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College cook not erroneously denied unemployment benefits

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A cook at St. Joseph’s College in Rensselaer couldn’t convince the Indiana Court of Appeals that he was entitled to unemployment benefits for the summer of 2012.

James Broxton works full time for Sodexo at the school as a cook from August through May; in the other months, he is “on call” and must call in each week to see if work is available. He was never called in during the summer of 2012 and filed a claim for unemployment benefits. He received benefits in prior summers, but the 2012 claim was denied after it was determined he was on a “vacation week mandated by the employer.”

The Review Board of the Department of Workforce Development concluded Broxton wasn’t entitled to benefits due to I.C. 22-4-3-5, which denies benefits to certain employees on a “vacation week” without remuneration pursuant to a contract or regular policy.

Broxton argued the review board improperly determined that his employer was not required to give notice under 22-4-3-5(c). This section is inapplicable if an employer fails to comply with a department rule or policy regarding filing of notice … arising from the vacation period, but the department has no rules or policies requiring employers to file notice.

“[T]he statute merely requires an employer to comply with the Department’s rule or policy; it does not specify the content of the rule or policy. Given the Department’s substantial discretion, we conclude that Broxton’s argument regarding the notice provisions of Indiana Code Section 22-4-3-5(c) fails,” Judge Michael Barnes wrote in James Broxton v. Review Board of the Indiana Department of Workforce Development, the Department of Indiana Workforce Development, and Sodexo, 93A02-1301-EX-79.

“The Review Board’s determination that Broxton was on an unpaid ‘vacation week’ because of Sodexo’s regular vacation policy and practice and had a reasonable assurance of employment after the vacation period ended is reasonable. Based on the factors set out by the Department, we cannot say that the Review Board erred when it determined that Broxton was ineligible for unemployment benefits due to Indiana Code Section 22-4-3-5.”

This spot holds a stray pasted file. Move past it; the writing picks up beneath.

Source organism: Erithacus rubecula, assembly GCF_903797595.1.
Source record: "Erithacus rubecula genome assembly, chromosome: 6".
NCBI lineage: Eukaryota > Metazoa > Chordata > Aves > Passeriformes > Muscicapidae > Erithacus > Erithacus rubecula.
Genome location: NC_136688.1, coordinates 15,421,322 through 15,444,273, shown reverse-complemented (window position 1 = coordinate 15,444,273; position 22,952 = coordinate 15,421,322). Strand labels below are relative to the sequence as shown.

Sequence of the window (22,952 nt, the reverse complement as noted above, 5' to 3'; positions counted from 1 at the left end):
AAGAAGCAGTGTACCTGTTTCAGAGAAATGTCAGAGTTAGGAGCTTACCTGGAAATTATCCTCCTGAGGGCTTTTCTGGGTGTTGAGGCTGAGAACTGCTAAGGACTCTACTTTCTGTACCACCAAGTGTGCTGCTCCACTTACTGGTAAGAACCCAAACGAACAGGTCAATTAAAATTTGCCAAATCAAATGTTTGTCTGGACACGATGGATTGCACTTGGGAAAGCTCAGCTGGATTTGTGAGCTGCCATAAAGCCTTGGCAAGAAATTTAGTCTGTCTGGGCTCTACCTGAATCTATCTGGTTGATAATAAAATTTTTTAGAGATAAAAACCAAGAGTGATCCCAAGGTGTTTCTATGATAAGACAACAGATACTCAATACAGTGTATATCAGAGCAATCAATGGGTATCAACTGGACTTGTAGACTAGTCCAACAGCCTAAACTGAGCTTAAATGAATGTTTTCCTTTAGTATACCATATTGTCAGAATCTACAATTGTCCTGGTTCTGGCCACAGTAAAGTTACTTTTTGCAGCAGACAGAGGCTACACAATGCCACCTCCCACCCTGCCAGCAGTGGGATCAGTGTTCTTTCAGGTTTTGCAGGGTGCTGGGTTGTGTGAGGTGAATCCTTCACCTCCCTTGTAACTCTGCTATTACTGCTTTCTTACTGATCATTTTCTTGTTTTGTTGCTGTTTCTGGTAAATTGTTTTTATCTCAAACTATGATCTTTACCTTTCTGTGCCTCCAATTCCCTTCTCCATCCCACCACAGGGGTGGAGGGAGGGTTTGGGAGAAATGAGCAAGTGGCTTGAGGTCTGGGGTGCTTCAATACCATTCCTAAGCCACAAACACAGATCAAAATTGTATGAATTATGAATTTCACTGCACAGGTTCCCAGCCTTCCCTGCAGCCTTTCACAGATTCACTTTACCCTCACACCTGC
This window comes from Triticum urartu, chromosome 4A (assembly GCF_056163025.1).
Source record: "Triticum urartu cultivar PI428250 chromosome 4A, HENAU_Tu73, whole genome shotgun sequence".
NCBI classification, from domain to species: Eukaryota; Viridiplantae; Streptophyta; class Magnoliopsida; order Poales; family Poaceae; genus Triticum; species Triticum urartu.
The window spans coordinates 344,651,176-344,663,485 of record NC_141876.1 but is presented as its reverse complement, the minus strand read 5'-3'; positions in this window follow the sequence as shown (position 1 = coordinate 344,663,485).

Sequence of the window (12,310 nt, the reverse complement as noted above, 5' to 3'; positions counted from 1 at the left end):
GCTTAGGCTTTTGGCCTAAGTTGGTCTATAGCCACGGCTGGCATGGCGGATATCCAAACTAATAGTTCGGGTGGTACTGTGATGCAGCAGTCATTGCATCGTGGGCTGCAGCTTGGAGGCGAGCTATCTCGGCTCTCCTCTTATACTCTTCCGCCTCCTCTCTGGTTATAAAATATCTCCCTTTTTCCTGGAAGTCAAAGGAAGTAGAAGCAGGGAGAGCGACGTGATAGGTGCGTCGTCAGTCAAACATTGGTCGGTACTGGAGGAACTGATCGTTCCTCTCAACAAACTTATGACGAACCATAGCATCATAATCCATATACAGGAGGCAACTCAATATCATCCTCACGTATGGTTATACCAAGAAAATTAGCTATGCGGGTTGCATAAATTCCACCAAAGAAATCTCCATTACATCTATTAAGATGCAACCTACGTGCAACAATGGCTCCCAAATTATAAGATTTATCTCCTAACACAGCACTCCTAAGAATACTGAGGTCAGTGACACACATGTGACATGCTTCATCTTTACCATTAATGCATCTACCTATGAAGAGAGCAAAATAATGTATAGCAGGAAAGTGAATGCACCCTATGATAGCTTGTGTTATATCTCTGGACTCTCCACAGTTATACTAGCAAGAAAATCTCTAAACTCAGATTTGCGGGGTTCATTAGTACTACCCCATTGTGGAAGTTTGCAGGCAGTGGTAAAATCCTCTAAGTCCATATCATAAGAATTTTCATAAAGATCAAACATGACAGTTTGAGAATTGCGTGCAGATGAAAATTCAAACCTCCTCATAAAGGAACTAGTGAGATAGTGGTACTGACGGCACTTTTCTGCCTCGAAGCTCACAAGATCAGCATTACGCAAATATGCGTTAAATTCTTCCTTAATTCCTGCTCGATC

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  1. A sad end to a prolific gadfly. Indiana has suffered a great loss in the journalistic realm.

  2. Good riddance to this dangerous activist judge

  3. What is the one thing the Hoosier legal status quo hates more than a whistleblower? A lawyer whistleblower taking on the system man to man. That must never be rewarded, must always, always, always be punished, lest the whole rotten tree be felled.

  4. I want to post this to keep this tread alive and hope more of David's former clients might come forward. In my case, this coward of a man represented me from June 2014 for a couple of months before I fired him. I knew something was wrong when he blatantly lied about what he had advised me in my contentious and unfortunate divorce trial. His impact on the proceedings cast a very long shadow and continues to impact me after a lengthy 19 month divorce. I would join a class action suit.

  5. The dispute in LB Indiana regarding lake front property rights is typical of most beach communities along our Great Lakes. Simply put, communication to non owners when visiting the lakefront would be beneficial. The Great Lakes are designated navigational waters (including shorelines). The high-water mark signifies the area one is able to navigate. This means you can walk, run, skip, etc. along the shores. You can't however loiter, camp, sunbath in front of someones property. Informational signs may be helpful to owners and visitors. Our Great Lakes are a treasure that should be enjoyed by all. PS We should all be concerned that the Long Beach, Indiana community is on septic systems.

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